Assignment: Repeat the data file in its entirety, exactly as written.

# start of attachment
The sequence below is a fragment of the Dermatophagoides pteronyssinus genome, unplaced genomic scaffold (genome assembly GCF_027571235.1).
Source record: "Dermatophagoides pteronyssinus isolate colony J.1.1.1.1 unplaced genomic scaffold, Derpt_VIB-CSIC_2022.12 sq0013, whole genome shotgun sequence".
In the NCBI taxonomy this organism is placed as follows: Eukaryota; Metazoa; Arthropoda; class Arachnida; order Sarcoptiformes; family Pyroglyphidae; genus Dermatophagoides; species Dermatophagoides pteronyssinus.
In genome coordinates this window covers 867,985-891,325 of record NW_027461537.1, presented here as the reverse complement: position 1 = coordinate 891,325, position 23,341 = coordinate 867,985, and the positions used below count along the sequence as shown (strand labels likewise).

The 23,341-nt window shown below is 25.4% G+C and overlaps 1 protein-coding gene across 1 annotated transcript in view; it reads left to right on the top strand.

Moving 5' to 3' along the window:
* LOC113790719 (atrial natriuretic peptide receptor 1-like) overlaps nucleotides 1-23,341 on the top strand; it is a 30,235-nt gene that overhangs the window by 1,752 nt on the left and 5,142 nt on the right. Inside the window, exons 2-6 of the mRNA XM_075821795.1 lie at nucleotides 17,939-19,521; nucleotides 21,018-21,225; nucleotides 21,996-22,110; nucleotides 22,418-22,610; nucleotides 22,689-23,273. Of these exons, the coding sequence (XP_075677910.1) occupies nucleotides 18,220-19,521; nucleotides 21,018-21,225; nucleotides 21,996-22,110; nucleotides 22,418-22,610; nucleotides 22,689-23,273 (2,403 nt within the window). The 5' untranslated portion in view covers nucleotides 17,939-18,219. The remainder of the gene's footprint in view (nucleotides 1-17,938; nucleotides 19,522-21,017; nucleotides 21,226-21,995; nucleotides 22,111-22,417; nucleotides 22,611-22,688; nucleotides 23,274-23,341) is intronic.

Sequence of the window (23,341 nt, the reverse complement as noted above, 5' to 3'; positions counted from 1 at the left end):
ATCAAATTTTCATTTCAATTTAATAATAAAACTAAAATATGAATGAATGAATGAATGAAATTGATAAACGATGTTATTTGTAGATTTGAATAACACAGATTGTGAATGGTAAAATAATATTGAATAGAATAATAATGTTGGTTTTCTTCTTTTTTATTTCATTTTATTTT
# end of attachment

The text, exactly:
The sequence below is a fragment of the Dermatophagoides pteronyssinus genome, unplaced genomic scaffold (genome assembly GCF_027571235.1).
Source record: "Dermatophagoides pteronyssinus isolate colony J.1.1.1.1 unplaced genomic scaffold, Derpt_VIB-CSIC_2022.12 sq0013, whole genome shotgun sequence".
In the NCBI taxonomy this organism is placed as follows: Eukaryota; Metazoa; Arthropoda; class Arachnida; order Sarcoptiformes; family Pyroglyphidae; genus Dermatophagoides; species Dermatophagoides pteronyssinus.
In genome coordinates this window covers 867,985-891,325 of record NW_027461537.1, presented here as the reverse complement: position 1 = coordinate 891,325, position 23,341 = coordinate 867,985, and the positions used below count along the sequence as shown (strand labels likewise).

The 23,341-nt window shown below is 25.4% G+C and overlaps 1 protein-coding gene across 1 annotated transcript in view; it reads left to right on the top strand.

Moving 5' to 3' along the window:
* LOC113790719 (atrial natriuretic peptide receptor 1-like) overlaps nucleotides 1-23,341 on the top strand; it is a 30,235-nt gene that overhangs the window by 1,752 nt on the left and 5,142 nt on the right. Inside the window, exons 2-6 of the mRNA XM_075821795.1 lie at nucleotides 17,939-19,521; nucleotides 21,018-21,225; nucleotides 21,996-22,110; nucleotides 22,418-22,610; nucleotides 22,689-23,273. Of these exons, the coding sequence (XP_075677910.1) occupies nucleotides 18,220-19,521; nucleotides 21,018-21,225; nucleotides 21,996-22,110; nucleotides 22,418-22,610; nucleotides 22,689-23,273 (2,403 nt within the window). The 5' untranslated portion in view covers nucleotides 17,939-18,219. The remainder of the gene's footprint in view (nucleotides 1-17,938; nucleotides 19,522-21,017; nucleotides 21,226-21,995; nucleotides 22,111-22,417; nucleotides 22,611-22,688; nucleotides 23,274-23,341) is intronic.

Sequence of the window (23,341 nt, the reverse complement as noted above, 5' to 3'; positions counted from 1 at the left end):
ATCAAATTTTCATTTCAATTTAATAATAAAACTAAAATATGAATGAATGAATGAATGAAATTGATAAACGATGTTATTTGTAGATTTGAATAACACAGATTGTGAATGGTAAAATAATATTGAATAGAATAATAATGTTGGTTTTCTTCTTTTTTATTTCATTTTATTTT